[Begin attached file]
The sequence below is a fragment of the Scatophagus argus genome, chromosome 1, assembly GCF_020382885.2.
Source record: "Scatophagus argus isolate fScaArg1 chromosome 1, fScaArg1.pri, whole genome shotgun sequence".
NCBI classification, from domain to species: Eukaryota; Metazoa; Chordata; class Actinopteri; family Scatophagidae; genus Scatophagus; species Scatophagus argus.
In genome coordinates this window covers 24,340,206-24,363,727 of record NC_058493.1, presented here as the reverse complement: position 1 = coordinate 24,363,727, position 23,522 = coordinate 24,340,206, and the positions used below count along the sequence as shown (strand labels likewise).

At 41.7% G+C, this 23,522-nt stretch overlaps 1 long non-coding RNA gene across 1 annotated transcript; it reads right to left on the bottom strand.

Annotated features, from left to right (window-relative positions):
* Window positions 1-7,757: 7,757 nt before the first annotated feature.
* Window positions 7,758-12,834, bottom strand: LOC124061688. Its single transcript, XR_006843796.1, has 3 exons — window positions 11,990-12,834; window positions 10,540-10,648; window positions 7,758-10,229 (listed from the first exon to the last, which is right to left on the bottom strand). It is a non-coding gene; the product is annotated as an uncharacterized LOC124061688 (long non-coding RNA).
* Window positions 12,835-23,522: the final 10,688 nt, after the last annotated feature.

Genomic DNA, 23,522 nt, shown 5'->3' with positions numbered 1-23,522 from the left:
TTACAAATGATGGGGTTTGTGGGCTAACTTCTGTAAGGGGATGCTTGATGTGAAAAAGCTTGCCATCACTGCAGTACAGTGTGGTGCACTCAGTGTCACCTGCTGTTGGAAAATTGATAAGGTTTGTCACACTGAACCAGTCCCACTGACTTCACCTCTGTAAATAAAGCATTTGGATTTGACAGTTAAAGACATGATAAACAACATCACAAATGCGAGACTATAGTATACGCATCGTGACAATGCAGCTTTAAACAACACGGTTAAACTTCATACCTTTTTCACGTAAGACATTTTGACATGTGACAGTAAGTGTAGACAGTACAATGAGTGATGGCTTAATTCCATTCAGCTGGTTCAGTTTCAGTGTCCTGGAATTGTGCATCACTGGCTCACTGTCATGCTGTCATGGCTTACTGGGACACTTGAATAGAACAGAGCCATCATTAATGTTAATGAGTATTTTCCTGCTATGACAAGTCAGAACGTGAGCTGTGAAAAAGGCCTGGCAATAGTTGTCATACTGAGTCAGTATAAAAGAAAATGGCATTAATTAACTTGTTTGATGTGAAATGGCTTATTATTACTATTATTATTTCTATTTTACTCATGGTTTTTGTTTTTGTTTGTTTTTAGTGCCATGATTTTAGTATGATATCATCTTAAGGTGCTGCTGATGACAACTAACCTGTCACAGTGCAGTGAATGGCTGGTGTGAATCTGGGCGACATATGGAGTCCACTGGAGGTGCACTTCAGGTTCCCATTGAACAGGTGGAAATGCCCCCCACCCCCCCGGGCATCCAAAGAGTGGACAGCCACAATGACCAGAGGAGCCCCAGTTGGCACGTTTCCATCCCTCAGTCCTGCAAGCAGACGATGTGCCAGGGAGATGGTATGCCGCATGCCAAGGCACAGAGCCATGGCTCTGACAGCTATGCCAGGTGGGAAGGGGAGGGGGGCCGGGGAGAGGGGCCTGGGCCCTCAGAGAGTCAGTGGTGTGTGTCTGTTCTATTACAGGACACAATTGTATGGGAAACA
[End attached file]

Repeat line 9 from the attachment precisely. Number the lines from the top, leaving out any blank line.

* Window positions 12,835-23,522: the final 10,688 nt, after the last annotated feature.